Lots of types of dried sausages, I prefer the mediteranian stuff. You can get a lot of different kinds, depending on the grocery you visit. Probably not haggis, though.
Dehydrated soups, dried beef, various bread/muffin mixes (fried in a pot works well) salami, jerky, spam, Knorr sides, are staples. Various "junk" foods have a lot of calories, around 160/oz. You can poke these packages with a pin to let out excess air. Sauce mixes are pretty good if you catch a trout or two, mix the sauce with rice, bed the trout on the rice and boil the water and let it stand till the rice is cooked. Lots of stuff you can cook, but hardly epicurean delights.May 31, 2013 at 5:35 pm #1991981
I know nothing of CO or its trail, so I can't be of assistance there.
But if you're flying through DC at all either way, and want to take a day to see the sites here, I'd be happy to get you from the airport (any DC airport, including BWI), play tour guide for the day, you can crash at my place for the night (single malt included free) as long as you don't mind lots of dog hair, and I'll dump you unceremoniously at the airport the next day with a Pepto Bismol if necessary.
From Peter: for full fat powdered milk (nestle Nido) and the spam in foil,
If you wanted either of these, I can get them locally and ship to you in CO as well.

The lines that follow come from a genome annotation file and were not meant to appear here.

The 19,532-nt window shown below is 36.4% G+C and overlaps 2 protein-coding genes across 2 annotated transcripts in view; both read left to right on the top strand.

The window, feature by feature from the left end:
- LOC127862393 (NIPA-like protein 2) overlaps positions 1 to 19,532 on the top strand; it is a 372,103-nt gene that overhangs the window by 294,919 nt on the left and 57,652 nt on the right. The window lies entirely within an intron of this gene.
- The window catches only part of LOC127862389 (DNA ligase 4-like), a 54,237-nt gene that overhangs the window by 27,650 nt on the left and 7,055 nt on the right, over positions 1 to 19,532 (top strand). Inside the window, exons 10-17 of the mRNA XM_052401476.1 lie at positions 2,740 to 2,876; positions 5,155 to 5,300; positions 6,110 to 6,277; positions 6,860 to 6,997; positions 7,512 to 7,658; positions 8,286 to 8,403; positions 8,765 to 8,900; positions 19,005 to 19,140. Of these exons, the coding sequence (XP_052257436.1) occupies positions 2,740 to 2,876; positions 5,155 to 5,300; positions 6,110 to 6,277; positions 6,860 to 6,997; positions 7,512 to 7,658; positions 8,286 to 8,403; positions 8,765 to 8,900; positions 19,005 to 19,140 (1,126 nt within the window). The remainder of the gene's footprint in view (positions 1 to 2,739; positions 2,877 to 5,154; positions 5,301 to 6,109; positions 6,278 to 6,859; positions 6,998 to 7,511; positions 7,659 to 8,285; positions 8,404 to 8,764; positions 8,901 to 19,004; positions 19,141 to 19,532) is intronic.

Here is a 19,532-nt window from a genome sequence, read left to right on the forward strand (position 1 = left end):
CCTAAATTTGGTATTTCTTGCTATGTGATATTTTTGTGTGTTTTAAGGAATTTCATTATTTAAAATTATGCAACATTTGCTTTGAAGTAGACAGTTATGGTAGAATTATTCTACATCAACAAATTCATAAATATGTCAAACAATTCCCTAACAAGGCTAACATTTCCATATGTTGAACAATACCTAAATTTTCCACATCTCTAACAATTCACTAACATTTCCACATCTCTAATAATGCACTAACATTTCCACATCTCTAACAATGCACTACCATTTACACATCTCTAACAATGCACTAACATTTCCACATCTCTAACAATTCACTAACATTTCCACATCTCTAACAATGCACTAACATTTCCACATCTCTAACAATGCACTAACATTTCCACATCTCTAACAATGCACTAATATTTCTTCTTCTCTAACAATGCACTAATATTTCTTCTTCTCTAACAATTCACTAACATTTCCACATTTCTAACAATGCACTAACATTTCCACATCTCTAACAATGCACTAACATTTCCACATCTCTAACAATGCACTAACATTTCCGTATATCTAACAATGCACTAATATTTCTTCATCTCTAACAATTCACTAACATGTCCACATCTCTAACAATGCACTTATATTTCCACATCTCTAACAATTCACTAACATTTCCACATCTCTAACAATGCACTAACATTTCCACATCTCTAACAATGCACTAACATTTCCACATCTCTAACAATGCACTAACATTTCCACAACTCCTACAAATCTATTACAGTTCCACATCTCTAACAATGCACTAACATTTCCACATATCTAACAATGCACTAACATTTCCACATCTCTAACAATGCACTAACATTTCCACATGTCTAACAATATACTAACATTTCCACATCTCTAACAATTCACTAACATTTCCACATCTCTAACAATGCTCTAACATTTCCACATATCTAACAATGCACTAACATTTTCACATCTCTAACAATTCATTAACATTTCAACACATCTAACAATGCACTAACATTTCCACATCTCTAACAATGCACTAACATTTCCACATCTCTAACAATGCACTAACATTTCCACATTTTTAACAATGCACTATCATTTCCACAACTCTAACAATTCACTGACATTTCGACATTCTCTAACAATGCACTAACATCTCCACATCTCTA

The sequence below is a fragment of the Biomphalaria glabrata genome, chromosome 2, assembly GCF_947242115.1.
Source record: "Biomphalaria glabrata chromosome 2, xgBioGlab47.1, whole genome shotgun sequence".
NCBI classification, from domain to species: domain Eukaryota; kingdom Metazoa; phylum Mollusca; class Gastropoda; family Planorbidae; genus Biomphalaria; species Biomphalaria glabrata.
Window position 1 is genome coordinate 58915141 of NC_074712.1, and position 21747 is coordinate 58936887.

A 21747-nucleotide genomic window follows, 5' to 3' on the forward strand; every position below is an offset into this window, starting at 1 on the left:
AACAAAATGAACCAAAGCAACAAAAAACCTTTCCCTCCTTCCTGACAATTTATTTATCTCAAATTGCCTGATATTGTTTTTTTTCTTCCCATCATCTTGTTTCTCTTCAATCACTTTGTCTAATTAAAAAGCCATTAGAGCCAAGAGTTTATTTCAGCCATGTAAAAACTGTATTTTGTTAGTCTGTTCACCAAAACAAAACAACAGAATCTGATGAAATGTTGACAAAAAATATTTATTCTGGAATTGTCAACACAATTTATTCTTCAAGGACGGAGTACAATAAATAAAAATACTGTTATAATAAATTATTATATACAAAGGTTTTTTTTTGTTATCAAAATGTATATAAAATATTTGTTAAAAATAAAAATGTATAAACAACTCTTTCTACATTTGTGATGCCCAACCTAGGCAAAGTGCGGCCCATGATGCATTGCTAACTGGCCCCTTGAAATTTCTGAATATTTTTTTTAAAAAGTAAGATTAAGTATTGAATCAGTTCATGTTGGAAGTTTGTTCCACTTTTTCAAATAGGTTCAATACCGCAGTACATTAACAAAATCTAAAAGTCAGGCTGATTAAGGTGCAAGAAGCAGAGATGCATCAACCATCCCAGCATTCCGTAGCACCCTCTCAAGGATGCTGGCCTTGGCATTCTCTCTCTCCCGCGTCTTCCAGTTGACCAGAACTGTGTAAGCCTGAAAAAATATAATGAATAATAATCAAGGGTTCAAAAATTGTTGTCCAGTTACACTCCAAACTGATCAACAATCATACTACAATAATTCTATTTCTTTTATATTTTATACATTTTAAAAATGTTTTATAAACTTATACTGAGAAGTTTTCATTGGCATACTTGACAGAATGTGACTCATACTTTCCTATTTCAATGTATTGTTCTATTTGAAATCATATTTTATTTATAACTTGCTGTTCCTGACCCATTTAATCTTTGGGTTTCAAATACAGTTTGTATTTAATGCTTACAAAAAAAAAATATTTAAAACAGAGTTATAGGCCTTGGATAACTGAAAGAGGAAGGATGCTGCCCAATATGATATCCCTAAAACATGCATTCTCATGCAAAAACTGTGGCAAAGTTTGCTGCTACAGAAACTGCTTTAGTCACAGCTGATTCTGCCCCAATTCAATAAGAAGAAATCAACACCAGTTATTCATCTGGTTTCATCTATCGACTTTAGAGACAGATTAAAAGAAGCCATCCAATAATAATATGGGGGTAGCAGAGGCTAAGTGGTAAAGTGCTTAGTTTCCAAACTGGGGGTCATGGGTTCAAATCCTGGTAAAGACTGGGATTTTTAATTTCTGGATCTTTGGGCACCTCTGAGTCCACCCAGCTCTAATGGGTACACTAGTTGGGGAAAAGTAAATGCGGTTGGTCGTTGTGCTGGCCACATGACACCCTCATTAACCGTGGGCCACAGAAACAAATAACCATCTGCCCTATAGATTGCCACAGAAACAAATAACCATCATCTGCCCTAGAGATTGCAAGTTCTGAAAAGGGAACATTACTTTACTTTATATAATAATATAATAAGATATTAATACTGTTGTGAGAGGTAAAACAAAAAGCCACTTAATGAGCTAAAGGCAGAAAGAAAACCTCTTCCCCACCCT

DougMay 31, 2013 at 5:53 pm #1991988
I think Peter's on to something the rest of us have missed. I bet they love Brit accents.May 31, 2013 at 8:40 pm #1992043
@sarbarLocale: In the shadow of Mt. Rainier
Yeah, there is nothing like strolling in with an accent and charming the ladies ;-) Hehehe!!May 31, 2013 at 9:18 pm #1992058
@hikinggrannyLocale: Gateway to Columbia River Gorge
Speaking of charming ladies, Sarah's website, http://www.trailcooking.com, contains lots of recipes using supermarket ingredients. It's well worth a good look!Jun 6, 2013 at 11:10 pm #1994177
@edhyattLocale: The North
Everyone – thanks for the input, really useful; delayed reply as I have been in the hills :-)
Anna – the book looks good but at $27 postage I think I'll pass and stick with Mags guide..
Doug – that is a very generous and kind offer; Mike is more the Scotch man than me (although he was doing rather 'well' just on beer last weekend)! I think I'll probably be 'direct' into Denver (have to decide whether to go or not this week really), but might hit the East coast on the way back….I'll message you my e-mail address. Is Nido hard to find there?
I have been practicing my plummy vowels in anticipation of charming helpful ladies (there is always a first time)….Jun 8, 2013 at 8:16 pm #1994777
What type of foods would you prefer?
What % protine/carbs/fats? How about tuna and Salmon? How many hot meals per day, do you prefer vegtitarian/vegan/meat based protine?
A simple resupply could contain things like:
Oatmeal, granola, powdered whole milk
Energy bars, pop tarts, summer sausage, bagels, dried fruit, pasta, rice, beans, coucous
Olive oil, knorr sides, Lipton sides, pouches of chicken, tuna, salmon, SPAM, Vienna sausages, cheese, peanut butter, Gorp, snickers, payday bars.
Walmart even carried a limited selection of freeze dried meals in the spotting goods department in many stores.